The current study findings are also consistent with prior studies of AKI in patients with hematologic malignancies. As in our present study, age, sepsis, and nephrotoxic drugs have been previously reported to be predictors of AKI.2, 12 In contrast with the results of Munker et al, we did not find male gender to be a significant risk factor.13 Others have reported an incidence of AKI in 15% to 40% of patients with acute leukemia,13, 14 which is lower than the incidence of 36% reported in the current study. However, a more conservative definition for AKI was used in these studies, such as doubling of serum creatinine or an absolute value >3.4 mg/dL. The incidence of AKI in these studies, when defined by the RIFLE criteria, was likely higher than reported. Benoit et al found that critically ill patients with hematologic malignancies who were receiving dialysis had a higher incidence of ICU stays and hospitalizations and higher 6-month mortality rates compared with patients without hematologic malignancies.15 Further studies have reported a 84% to 96% hospital mortality rate in patients with hematologic malignancies who required dialysis.3, 4, 15 In comparison, the lower mortality of patients in the current study (60% at 8 weeks) may be reflective of improvements in renal replacement therapy, critical care, and leukemia treatment.
The findings of the current study highlight the potential benefit of avoiding nephrotoxic drugs. Several alternatives to amphotericin, which have less renal toxicity, have recently become available, such as the echinocandin class of antifungal drugs. These newer antifungal drugs should help decrease the incidence of AKI. Vancomycin use was also found to be a strong predictor of AKI in the current study, which may reflect residual confounding but may also suggest a direct causal effect, because vancomycin nephrotoxicity has been described in several studies.16-20 In addition, dosing guidelines for the treatment of methicillin-resistant Staphylococcus aureus calling for higher trough levels (15-20 mg/L) have required increased doses of vancomycin, which may increase nephrotoxicity.21 Others have reported that vancomycin doses >4 g/day19 and serum trough levels >15 mg/L20 were associated with AKI. However, to the best of our knowledge, a physiologic basis for direct injury has yet to be delineated. It is possible that the use of alternative drugs such as linezolid or daptomycin may also reduce the incidence of AKI in this setting.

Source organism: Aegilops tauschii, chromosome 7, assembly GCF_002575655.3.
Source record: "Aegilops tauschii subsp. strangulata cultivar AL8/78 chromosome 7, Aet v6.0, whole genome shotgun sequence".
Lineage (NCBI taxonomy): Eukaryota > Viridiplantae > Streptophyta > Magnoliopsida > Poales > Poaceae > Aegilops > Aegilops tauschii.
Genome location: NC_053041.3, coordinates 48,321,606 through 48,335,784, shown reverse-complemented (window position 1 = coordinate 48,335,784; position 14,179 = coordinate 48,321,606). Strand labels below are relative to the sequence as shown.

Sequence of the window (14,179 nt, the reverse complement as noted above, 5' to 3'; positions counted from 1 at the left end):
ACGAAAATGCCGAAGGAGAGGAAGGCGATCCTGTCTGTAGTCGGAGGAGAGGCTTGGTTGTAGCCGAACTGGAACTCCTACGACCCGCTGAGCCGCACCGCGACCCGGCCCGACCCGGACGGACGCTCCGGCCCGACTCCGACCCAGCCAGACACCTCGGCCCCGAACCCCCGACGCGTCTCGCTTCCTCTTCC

There was a strong correlation noted between mechanical ventilation and diuretics with AKI in the current study. Many patients with acute leukemia develop acute lung injury secondary to infectious etiologies. However, mechanical ventilation and diuretic use may also reflect fluid overload secondary to aggressive hydration during induction chemotherapy. A positive cumulative fluid balance has been associated with increased mortality in other clinical settings such as acute lung injury, sepsis, and stem cell transplantation.22-27 Several studies have demonstrated a physiologic relation between acute lung injury and AKI by means of systemic cytokine release.28, 29 A conservative fluid management strategy or fluid removal by ultrafiltration may limit a positive cumulative fluid balance, and thereby prevent the need for mechanical ventilation and diuretics. Whether this also indirectly decreases the incidence of AKI is of interest.
The use of chemotherapy regimens including anthracyclines or topoisomerase I to II reactive agents was associated with an independently higher risk of AKI. Our experience to date has indicated that regimens containing fludarabine and cytarabine are perhaps less toxic than other regimens, an observation supported by this analysis. This regimen is gentler than others on the gastrointestinal mucosa, the disruption of which can lead to infection and a cascade of events that may result in AKI and other organ failures.
The current study incorporated a relatively large cohort of patients, likely to be representative of patients seen in current clinical practice. We included a statistically robust logistic regression model that was internally cross-validated. The predictive ability of the model was respectable as determined by relatively large AUROC curve.
This study has some limitations. First, it is retrospective in nature, and any conclusions should be interpreted as exploratory in nature. Second, we were limited by the data that were already collected in the database. As such, there may still be residual confounding, which we could not ascertain. For example, there were no data concerning uric acid levels, which may cause AKI in the setting of tumor lysis syndrome. However, the advent of rasburicase has made this less problematic, and perhaps not as relevant to current clinical practice. Lastly, we were unable to externally validate our findings in a separate data set. Other studies would be needed to corroborate our findings.
In summary, the RIFLE classification for AKI has utility for mortality risk stratification in patients with acute leukemia undergoing induction chemotherapy. However, patients who achieve CR generally have a good prognosis regardless of the degree of renal injury. We were able to identify several predictors for AKI, and less nephrotoxic therapies may decrease the incidence of AKI. Amphotericin and vancomycin are strong predictors of AKI, and alternative drugs may be a consideration in the treatment of infections. In addition, a more conservative fluid management approach may decrease the need for mechanical ventilation and diuretic use, which may indirectly prevent AKI. Prospective studies would be needed to determine whether these strategies will actually decrease the incidence of AKI.